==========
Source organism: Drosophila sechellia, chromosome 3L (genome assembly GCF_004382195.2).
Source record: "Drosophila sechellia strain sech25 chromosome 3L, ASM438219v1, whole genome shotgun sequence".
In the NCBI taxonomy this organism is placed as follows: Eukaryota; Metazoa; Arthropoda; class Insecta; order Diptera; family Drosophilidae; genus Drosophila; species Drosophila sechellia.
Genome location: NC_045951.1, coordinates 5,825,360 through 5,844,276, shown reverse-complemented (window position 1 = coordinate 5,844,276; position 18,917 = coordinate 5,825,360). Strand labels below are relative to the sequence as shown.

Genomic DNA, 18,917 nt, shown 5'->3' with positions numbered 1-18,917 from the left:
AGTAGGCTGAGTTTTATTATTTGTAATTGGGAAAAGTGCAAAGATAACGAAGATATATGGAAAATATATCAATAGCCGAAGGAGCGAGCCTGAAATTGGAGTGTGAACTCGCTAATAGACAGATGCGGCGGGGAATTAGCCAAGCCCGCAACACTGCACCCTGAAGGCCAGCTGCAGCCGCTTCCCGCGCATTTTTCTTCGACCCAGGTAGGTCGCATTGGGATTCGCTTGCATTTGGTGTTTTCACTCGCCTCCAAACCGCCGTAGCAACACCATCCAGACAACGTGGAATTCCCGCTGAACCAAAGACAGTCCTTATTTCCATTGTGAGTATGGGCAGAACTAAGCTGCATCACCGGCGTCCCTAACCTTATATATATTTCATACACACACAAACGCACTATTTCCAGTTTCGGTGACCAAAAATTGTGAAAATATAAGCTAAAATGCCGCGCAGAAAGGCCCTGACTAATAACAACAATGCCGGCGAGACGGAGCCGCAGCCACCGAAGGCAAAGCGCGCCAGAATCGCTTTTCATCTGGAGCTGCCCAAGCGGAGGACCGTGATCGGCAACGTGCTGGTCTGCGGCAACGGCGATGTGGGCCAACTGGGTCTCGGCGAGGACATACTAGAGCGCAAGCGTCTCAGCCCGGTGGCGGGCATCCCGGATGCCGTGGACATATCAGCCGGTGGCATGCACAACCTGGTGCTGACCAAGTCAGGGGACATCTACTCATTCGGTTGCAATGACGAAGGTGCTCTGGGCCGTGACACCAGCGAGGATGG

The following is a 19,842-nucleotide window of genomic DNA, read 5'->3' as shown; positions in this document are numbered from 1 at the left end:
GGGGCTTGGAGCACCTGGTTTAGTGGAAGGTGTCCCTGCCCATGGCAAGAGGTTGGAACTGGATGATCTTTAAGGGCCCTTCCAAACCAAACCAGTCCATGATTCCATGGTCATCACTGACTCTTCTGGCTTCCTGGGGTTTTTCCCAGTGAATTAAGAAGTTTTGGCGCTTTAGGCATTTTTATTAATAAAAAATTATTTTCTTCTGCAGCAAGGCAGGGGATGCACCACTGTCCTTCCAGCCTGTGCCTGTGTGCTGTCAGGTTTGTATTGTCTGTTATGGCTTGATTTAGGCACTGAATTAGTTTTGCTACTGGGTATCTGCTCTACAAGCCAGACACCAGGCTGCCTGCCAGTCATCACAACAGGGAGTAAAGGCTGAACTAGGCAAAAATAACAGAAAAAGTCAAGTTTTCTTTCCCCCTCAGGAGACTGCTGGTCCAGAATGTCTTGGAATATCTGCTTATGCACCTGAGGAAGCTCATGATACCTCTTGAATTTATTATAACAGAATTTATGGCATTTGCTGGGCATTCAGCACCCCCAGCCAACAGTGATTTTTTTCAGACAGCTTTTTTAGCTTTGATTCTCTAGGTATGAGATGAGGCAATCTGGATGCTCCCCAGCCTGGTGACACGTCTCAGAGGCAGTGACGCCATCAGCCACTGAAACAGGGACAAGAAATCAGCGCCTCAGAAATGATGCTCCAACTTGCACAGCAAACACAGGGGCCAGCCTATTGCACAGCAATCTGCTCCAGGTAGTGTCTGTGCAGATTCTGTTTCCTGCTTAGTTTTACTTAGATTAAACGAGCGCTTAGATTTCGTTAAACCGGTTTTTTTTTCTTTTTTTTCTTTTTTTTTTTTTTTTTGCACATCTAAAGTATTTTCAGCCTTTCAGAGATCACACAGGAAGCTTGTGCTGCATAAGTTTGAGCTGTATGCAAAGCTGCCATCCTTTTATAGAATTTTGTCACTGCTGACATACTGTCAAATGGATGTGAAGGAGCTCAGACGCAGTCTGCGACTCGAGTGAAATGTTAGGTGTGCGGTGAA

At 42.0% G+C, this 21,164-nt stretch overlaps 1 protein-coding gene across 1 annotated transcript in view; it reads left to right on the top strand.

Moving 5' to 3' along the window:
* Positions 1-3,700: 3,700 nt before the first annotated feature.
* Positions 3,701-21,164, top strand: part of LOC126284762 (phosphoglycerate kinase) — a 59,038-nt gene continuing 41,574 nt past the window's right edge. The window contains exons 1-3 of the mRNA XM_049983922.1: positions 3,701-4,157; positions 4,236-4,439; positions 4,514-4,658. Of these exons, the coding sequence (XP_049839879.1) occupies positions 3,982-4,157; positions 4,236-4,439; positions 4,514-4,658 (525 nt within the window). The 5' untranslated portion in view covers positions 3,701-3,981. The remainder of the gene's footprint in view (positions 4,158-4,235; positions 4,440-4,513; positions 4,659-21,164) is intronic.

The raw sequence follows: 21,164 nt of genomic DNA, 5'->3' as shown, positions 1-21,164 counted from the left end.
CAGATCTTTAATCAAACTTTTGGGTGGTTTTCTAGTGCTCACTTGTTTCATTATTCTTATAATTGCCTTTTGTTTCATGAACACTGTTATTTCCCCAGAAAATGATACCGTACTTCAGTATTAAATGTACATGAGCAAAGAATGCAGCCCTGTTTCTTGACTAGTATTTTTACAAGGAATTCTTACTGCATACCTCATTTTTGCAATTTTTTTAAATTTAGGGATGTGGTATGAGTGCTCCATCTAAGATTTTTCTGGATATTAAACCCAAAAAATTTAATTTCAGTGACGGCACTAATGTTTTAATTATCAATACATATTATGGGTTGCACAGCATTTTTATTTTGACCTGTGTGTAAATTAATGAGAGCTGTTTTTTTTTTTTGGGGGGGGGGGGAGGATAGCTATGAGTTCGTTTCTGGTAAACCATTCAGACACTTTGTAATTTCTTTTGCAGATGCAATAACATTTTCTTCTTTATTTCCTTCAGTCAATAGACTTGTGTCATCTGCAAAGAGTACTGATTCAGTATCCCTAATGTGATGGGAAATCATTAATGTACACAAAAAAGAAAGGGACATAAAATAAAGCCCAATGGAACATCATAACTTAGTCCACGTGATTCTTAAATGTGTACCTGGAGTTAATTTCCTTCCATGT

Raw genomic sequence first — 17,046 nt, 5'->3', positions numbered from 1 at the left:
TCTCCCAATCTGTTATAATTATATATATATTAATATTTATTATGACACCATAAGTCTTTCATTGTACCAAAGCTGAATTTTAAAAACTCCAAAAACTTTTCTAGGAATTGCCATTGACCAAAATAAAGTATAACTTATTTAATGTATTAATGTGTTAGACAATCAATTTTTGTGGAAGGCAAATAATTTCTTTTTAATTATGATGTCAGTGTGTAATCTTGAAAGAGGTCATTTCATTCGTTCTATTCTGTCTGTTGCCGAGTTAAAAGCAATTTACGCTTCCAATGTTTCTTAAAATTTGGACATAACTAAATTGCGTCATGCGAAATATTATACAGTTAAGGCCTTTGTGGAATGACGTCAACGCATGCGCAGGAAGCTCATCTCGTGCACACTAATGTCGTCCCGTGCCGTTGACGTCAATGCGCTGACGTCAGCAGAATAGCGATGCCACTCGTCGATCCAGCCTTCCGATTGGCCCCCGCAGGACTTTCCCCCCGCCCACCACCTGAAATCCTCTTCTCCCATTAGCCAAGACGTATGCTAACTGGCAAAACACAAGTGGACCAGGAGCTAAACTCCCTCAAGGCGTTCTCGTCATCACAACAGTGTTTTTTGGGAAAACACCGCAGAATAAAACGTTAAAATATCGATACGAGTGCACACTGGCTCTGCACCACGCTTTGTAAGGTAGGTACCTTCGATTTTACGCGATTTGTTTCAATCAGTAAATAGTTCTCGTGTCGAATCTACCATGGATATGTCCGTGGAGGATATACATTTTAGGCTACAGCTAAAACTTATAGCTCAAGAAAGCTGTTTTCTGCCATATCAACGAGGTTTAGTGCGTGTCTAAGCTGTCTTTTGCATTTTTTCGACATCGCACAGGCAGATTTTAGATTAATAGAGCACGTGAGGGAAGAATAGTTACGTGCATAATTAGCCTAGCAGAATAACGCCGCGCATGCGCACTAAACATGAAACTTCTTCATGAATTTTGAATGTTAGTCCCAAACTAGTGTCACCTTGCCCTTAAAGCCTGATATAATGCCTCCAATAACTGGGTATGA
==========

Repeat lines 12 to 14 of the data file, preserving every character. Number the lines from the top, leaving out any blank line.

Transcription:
* Positions 3,701-21,164, top strand: part of LOC126284762 (phosphoglycerate kinase) — a 59,038-nt gene continuing 41,574 nt past the window's right edge. The window contains exons 1-3 of the mRNA XM_049983922.1: positions 3,701-4,157; positions 4,236-4,439; positions 4,514-4,658. Of these exons, the coding sequence (XP_049839879.1) occupies positions 3,982-4,157; positions 4,236-4,439; positions 4,514-4,658 (525 nt within the window). The 5' untranslated portion in view covers positions 3,701-3,981. The remainder of the gene's footprint in view (positions 4,158-4,235; positions 4,440-4,513; positions 4,659-21,164) is intronic.

The raw sequence follows: 21,164 nt of genomic DNA, 5'->3' as shown, positions 1-21,164 counted from the left end.
CAGATCTTTAATCAAACTTTTGGGTGGTTTTCTAGTGCTCACTTGTTTCATTATTCTTATAATTGCCTTTTGTTTCATGAACACTGTTATTTCCCCAGAAAATGATACCGTACTTCAGTATTAAATGTACATGAGCAAAGAATGCAGCCCTGTTTCTTGACTAGTATTTTTACAAGGAATTCTTACTGCATACCTCATTTTTGCAATTTTTTTAAATTTAGGGATGTGGTATGAGTGCTCCATCTAAGATTTTTCTGGATATTAAACCCAAAAAATTTAATTTCAGTGACGGCACTAATGTTTTAATTATCAATACATATTATGGGTTGCACAGCATTTTTATTTTGACCTGTGTGTAAATTAATGAGAGCTGTTTTTTTTTTTTGGGGGGGGGGGGAGGATAGCTATGAGTTCGTTTCTGGTAAACCATTCAGACACTTTGTAATTTCTTTTGCAGATGCAATAACATTTTCTTCTTTATTTCCTTCAGTCAATAGACTTGTGTCATCTGCAAAGAGTACTGATTCAGTATCCCTAATGTGATGGGAAATCATTAATGTACACAAAAAAGAAAGGGACATAAAATAAAGCCCAATGGAACATCATAACTTAGTCCACGTGATTCTTAAATGTGTACCTGGAGTTAATTTCCTTCCATGT